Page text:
Auto Service World
Feature   December 1, 2013   by Tom Venetis, Editor

What’s to Come in the New Year

December is the time when tradition dictates that we make furtive attempts at prediction.

December is the time when tradition dictates that we make furtive attempts at prediction.

What will likely continue is an increasing number of new models and major model redesigns coming to market as vehicle makers look to capture aging boomers and millennials. Polk finds that from 2010 to 2012, 150 new vehicle models and major redesigns were introduced into the North American market. Between 2013 and 2015, there will be a 70 per cent increase, with some 260 new vehicle models and major redesigns introduced.

With new fuel efficiency standards, there will be increasing complexity in vehicle electronics along with new engine designs. By-wire technologies, now part of luxury and hybrid vehicles, will begin to be seen in more mid-range vehicles, again to help in fuel efficiency. This will place challenges on technicians and independents that will need to invest in new training and advanced diagnostic tools.

Continued economic uncertainty and global political trends will make themselves felt in vehicle ownership and driving habits. The economic recovery both in Europe and North America continues to be sluggish with stubbornly high unemployment. Vehicle age will continue to trend upwards with people investing more in maintenance and repair. Political uncertainty in the Middle East will precipitate in widely fluctuating gasoline prices that will impact driving habits. If prices spike, people will park their cars.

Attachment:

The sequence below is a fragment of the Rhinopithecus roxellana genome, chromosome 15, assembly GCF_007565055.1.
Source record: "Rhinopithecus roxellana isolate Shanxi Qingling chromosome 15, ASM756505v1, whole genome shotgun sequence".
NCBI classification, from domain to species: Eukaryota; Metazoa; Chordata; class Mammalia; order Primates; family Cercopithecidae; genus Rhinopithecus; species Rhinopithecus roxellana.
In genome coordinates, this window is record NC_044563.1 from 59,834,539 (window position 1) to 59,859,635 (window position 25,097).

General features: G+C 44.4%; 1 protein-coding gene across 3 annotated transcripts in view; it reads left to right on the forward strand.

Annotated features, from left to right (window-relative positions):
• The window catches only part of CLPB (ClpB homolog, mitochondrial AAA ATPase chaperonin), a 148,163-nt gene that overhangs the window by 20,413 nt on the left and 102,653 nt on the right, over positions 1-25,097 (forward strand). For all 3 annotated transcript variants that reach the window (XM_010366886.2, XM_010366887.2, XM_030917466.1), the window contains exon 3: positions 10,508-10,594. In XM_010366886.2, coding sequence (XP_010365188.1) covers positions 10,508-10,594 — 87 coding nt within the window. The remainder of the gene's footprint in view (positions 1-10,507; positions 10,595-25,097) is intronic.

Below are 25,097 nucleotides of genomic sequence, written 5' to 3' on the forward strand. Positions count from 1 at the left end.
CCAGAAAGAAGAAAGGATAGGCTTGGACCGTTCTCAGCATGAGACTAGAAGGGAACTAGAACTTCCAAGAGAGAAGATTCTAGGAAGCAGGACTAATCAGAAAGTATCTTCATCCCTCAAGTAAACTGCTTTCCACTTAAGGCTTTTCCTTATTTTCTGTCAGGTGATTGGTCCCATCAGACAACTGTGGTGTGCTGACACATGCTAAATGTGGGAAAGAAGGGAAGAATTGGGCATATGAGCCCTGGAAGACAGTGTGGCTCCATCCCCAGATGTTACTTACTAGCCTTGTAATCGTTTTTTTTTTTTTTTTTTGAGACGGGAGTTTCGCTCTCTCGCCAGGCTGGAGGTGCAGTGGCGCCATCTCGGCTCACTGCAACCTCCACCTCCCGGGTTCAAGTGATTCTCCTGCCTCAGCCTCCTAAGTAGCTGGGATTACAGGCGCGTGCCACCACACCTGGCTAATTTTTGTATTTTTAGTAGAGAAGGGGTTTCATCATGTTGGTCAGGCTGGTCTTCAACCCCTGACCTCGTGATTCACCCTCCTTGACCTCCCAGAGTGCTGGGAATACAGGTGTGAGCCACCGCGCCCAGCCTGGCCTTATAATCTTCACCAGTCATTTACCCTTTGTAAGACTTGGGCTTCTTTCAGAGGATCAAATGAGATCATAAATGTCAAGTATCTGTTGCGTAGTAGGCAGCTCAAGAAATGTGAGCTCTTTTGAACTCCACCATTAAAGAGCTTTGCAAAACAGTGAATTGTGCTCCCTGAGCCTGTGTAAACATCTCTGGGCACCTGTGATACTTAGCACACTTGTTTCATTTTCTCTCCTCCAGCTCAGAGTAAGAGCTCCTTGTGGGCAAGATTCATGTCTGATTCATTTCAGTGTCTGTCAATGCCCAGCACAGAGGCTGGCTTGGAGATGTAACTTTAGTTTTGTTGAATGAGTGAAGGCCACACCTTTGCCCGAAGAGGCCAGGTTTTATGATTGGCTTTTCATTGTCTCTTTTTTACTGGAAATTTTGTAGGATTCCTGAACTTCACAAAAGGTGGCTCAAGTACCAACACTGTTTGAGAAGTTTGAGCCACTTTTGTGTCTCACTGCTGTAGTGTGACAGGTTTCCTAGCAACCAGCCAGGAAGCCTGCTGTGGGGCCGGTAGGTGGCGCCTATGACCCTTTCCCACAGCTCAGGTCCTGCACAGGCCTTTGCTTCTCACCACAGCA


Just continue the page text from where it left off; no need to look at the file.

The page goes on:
Telematics is going to have the biggest impact on the aftermarket. Telematics provides technicians with detailed and real-time vehicle information that will be needed to effectively diagnose problems and improve vehicle maintenance. The challenge for the aftermarket is many of these systems are being designed as a closed loop, the information only accessible to authorized dealer technicians and needing specialized tools to access the onboard systems. This locks vehicle owners to the dealership networks. J.D Power and Associates has several studies showing vehicle service experience influences decisions on where service dollars will be spent. If telematics remains a closed loop environment, those service dollars will remain in greater numbers with authorized dealer service operations.

Demographics will change the aftermarket as well. There is the shift from the boomer generation to millennials and their differing views of what quality service is and how each wants communications with them to be done. Then there is the changing ethnic face of major cities with challenges of how to reach out to new Canadians and their communities. Independents will need to be sensitive to these changes if they wish to succeed in the coming years.

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